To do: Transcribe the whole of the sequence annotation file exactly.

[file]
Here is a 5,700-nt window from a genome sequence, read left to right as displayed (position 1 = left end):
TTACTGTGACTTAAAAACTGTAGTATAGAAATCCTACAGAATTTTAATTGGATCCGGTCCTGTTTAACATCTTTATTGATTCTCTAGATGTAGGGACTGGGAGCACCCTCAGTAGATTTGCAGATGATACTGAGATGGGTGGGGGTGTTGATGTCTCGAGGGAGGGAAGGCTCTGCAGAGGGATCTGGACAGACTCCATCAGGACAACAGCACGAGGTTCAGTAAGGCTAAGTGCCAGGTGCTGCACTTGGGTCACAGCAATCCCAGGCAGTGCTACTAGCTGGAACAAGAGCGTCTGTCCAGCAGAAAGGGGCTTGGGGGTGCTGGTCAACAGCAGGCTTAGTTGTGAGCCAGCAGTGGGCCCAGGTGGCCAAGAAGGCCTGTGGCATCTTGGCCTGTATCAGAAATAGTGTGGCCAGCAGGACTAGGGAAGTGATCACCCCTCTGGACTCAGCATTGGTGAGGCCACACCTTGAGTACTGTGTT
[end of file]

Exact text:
Here is a 5,700-nt window from a genome sequence, read left to right as displayed (position 1 = left end):
TTACTGTGACTTAAAAACTGTAGTATAGAAATCCTACAGAATTTTAATTGGATCCGGTCCTGTTTAACATCTTTATTGATTCTCTAGATGTAGGGACTGGGAGCACCCTCAGTAGATTTGCAGATGATACTGAGATGGGTGGGGGTGTTGATGTCTCGAGGGAGGGAAGGCTCTGCAGAGGGATCTGGACAGACTCCATCAGGACAACAGCACGAGGTTCAGTAAGGCTAAGTGCCAGGTGCTGCACTTGGGTCACAGCAATCCCAGGCAGTGCTACTAGCTGGAACAAGAGCGTCTGTCCAGCAGAAAGGGGCTTGGGGGTGCTGGTCAACAGCAGGCTTAGTTGTGAGCCAGCAGTGGGCCCAGGTGGCCAAGAAGGCCTGTGGCATCTTGGCCTGTATCAGAAATAGTGTGGCCAGCAGGACTAGGGAAGTGATCACCCCTCTGGACTCAGCATTGGTGAGGCCACACCTTGAGTACTGTGTT